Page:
Cryptocurrencies: Market bubble or new economic phenomenon?

Christos Lemonidis is one of EXANTE’s Senior Account Managers. Recently, he was interviewed by Greek news site Zougla to discuss the merits and drawbacks of the Cryptocurrency phenomenon. 

With over 3.5 million monthly subscribers, Zougla is one of the country’s forerunning online publications. The following article is a translated excerpt from Lemonidis’s interview.
Where to begin with cryptocurrency? An undoubted phenomenon in the world of finance, these new-fangled assets have created thousands of young millionaires in recent years. Bitcoin, the world’s first and most illustrious crypto, barely exceeded a few tens of cents at the beginning of the last decade. Today, 1 BTC exceeds $35,000. 

The explosive demand for BTC resulted in price surges, and by extension, huge profits. The success of BTC gave rise to a string of altcoins, with many now constituting an important and measurable factor in international economies. Nowadays, these assets not only function as investment capital, but also as an official means of trading. Various companies and organisations have subsequently opened their doors to crypto, including Visa and Paypal. 

Appraising the contemporary surge in alternative finance, Christos Lemonidis offers a uniquely academic interpretation of the cryptocurrency boom. Senior Account Manager for the multinational investment firm EXANTE, Lemonidis holds an MBA in Global Finance from the University of Derby. In this telling and informative take on a momentous watershed moment, Christos sat down with Zougla to discuss all things blockchain.

Since we are talking about an intangible asset, how is the price of crypto shaped? After all, this is a security that does not correspond to a commercial value or turnover of a company. What are the factors that shape the supply and demand? 

The initial purpose of cryptocurrencies was to be direct in transactions, minimising interference. It is a tool that everyone can easily obtain. Therein lies the appeal, I think. They were created to fill the gap of unreliability in the financial system. Many believe that crypto is nothing more than a prolonged ‘bubble’ that will invariably burst, losing the approximately 1 trillion dollars of value it's steadily accrued over the years. On the contrary, there are those who believe we are already living in the future, and that despite its complexities, crypto is here to stay. 

You’re a graduate of the University of Piraeus, and an alumnus of the Department of Finance & Banking Administration. Having prepared your dissertation on the esoteric nature of cryptocurrencies, are there any definitive answers or reliable predictions when it comes to these kinds of assets?
As economists, we cannot assign a 'fair' price to Bitcoin. Whereas stocks correspond to a company's performance and turnover, the same metric is effectively redundant here. We cannot make fundamental analyses, nor estimates. The only rule dictating crypto is supply and demand. And the reasons why one can buy or sell cryptocurrency are endless - as many as the opinions concerning a football match, watched by 50 people in a crowded cafe. That's precisely why no one can conclusively say if these securities exist in a vacuum/bubble, or if the prices will continue to appreciate over time.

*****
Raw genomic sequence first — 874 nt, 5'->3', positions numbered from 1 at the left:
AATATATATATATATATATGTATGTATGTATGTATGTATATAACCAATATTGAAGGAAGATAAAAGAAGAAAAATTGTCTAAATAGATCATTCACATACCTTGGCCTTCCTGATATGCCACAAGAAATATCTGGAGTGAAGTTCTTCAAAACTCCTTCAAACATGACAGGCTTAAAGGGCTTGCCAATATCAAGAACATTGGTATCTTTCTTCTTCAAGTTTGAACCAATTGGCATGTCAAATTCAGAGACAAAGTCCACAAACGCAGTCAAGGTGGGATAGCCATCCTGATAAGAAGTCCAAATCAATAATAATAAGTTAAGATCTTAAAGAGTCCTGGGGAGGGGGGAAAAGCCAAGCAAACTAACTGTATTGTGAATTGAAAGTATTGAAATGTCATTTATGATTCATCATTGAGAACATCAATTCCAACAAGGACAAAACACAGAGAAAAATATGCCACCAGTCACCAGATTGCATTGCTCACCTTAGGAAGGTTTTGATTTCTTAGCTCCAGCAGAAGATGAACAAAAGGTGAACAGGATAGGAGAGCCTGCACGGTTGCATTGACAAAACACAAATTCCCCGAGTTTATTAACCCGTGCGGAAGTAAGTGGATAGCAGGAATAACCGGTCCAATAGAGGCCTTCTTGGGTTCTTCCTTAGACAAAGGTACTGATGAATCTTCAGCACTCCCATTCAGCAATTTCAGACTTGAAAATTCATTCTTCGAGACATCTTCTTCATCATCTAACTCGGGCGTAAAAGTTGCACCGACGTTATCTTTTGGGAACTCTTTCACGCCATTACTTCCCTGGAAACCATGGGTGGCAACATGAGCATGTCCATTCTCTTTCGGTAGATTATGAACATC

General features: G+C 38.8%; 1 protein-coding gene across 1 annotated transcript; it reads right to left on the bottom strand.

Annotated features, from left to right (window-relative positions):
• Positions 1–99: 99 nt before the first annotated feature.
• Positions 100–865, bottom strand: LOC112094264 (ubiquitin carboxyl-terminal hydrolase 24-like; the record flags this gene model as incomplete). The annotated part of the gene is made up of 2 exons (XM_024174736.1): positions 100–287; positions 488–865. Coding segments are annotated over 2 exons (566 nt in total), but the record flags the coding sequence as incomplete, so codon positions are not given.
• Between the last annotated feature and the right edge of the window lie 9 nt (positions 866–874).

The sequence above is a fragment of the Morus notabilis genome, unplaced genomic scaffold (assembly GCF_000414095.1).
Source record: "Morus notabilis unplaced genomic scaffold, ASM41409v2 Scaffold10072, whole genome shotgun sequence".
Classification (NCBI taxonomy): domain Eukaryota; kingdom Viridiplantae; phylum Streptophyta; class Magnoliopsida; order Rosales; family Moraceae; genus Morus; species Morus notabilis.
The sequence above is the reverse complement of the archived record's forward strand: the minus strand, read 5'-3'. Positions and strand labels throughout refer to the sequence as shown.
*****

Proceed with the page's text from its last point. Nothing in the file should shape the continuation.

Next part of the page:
Last year, we observed huge interest in the crypto market, even in our country. But what exactly is this market, and how does it work?

Cryptocurrencies are an evolution in the concept of money, especially as pertaining to its use as a means of trade. We live in a time of rapid, fast-evolving changes, and the financial credit system is undoubtedly influenced by that technological evolution. From time to time, we observed that money has changed many forms. Even today, we can see that banknotes are being replaced by plastic money, payment platforms and the increasing digitisation of services. A combination of technological change and dematerialisation has come to define the age we currently live in. We can say that Cryptocurrencies are the inevitable endpoint of this revolution.
Unlike the more traditional forms of finance that governments produce worldwide, the tactility of crypto is essentially nonexistent. So what’s actually happening here? Is it a wholly private entity?

From their initial conception, cryptocurrency creators had the idea to incorporate some specific standards into their construction. A major criterion was to ensure privacy in transactions. If someone wants to make a transaction using the banking system, this trade is perceived by his banker, and by extension, the central bank of his country. Put simply, he has to pay a commission to the banking sector in order to execute his trade. Crypto is a subversion of this principle: it ensures absolute privacy in its directness, circumventing any and all interference from the banking system.
So can anyone buy crypto?

Yes. It’s a really simple procedure. You simply open an account with an online wallet or crypto exchange. Some brokerage firms also provide the assets, though they’re usually derivatives. Then the investor makes a deposit to his account, in much the same way he would buy a stock or any other financial Instrument.
What about the capitalisation of these instruments? Is it happening in a trustworthy way?

All Crypto is valued in relation to a country’s national currency. Usually, they’re measured against the US Dollar. For example, 1 BTC is currently worth around $38,000 (as of late May 2021). As I mentioned before, this price is determined by the forces governing supply and demand. There’s an irony in the similarity one can draw between something intangible like crypto, and something physical, like tomatoes! Funnily enough, both operate under the same principle. 

To read the full, original Greek interview, follow the link!

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